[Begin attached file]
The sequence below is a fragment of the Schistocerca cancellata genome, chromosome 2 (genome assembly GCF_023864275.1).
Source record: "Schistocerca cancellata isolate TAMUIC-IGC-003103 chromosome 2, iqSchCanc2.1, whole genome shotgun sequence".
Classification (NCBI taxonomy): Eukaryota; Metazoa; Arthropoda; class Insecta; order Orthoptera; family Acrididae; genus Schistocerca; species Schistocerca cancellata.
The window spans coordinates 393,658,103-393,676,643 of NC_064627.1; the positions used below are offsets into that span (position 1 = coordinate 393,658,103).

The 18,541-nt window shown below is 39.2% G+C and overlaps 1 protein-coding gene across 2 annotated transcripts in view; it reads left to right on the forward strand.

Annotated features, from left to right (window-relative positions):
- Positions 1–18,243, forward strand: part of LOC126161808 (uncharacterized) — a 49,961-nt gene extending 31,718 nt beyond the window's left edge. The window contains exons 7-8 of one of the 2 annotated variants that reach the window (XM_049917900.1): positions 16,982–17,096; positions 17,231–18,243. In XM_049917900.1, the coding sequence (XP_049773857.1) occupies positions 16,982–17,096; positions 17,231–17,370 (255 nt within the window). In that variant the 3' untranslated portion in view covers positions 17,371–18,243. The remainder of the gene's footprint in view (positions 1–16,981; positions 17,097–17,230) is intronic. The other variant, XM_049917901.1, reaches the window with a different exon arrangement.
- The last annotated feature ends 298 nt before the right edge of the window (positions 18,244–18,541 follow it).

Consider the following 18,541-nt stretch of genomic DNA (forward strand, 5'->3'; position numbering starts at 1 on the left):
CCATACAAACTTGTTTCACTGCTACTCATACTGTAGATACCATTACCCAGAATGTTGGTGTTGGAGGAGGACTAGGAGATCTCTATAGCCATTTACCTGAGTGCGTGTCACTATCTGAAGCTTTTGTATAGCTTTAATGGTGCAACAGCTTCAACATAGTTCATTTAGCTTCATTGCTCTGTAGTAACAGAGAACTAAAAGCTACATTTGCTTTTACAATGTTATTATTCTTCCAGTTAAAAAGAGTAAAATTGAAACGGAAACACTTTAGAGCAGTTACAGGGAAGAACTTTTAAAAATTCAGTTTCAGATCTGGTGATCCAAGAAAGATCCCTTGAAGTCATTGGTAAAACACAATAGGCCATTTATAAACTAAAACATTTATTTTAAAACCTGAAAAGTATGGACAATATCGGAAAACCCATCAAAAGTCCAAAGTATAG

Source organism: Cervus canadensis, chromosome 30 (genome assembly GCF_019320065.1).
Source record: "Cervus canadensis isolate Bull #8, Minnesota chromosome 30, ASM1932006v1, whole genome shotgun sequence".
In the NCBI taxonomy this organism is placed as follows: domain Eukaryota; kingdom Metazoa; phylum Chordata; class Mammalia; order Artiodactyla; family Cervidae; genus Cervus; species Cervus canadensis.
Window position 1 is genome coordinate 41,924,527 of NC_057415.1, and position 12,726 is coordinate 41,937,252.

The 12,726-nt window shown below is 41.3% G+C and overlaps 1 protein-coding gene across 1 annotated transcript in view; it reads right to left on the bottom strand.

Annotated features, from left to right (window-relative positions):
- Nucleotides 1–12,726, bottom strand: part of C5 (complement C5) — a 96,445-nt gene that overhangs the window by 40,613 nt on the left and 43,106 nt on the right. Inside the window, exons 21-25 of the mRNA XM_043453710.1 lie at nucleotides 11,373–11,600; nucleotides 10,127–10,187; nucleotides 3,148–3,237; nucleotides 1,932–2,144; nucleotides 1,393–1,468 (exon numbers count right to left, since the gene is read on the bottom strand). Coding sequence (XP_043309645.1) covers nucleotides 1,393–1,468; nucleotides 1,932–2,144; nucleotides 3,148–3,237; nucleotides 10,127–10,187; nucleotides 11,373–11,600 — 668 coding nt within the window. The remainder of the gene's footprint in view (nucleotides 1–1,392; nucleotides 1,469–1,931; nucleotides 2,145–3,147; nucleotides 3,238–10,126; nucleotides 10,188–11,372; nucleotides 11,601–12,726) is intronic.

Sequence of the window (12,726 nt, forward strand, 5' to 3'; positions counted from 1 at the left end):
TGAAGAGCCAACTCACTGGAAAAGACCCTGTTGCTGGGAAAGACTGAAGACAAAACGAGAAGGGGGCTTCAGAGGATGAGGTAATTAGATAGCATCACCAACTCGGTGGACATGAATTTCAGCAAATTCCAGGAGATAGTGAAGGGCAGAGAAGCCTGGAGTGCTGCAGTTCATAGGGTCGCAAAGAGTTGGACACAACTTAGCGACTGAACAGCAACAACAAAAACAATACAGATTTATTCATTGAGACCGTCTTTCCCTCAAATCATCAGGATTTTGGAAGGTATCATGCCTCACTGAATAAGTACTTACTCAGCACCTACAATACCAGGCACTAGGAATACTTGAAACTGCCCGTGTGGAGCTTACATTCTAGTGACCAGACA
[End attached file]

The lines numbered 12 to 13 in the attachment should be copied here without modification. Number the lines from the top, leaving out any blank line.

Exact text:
Source record: "Cervus canadensis isolate Bull #8, Minnesota chromosome 30, ASM1932006v1, whole genome shotgun sequence".
In the NCBI taxonomy this organism is placed as follows: domain Eukaryota; kingdom Metazoa; phylum Chordata; class Mammalia; order Artiodactyla; family Cervidae; genus Cervus; species Cervus canadensis.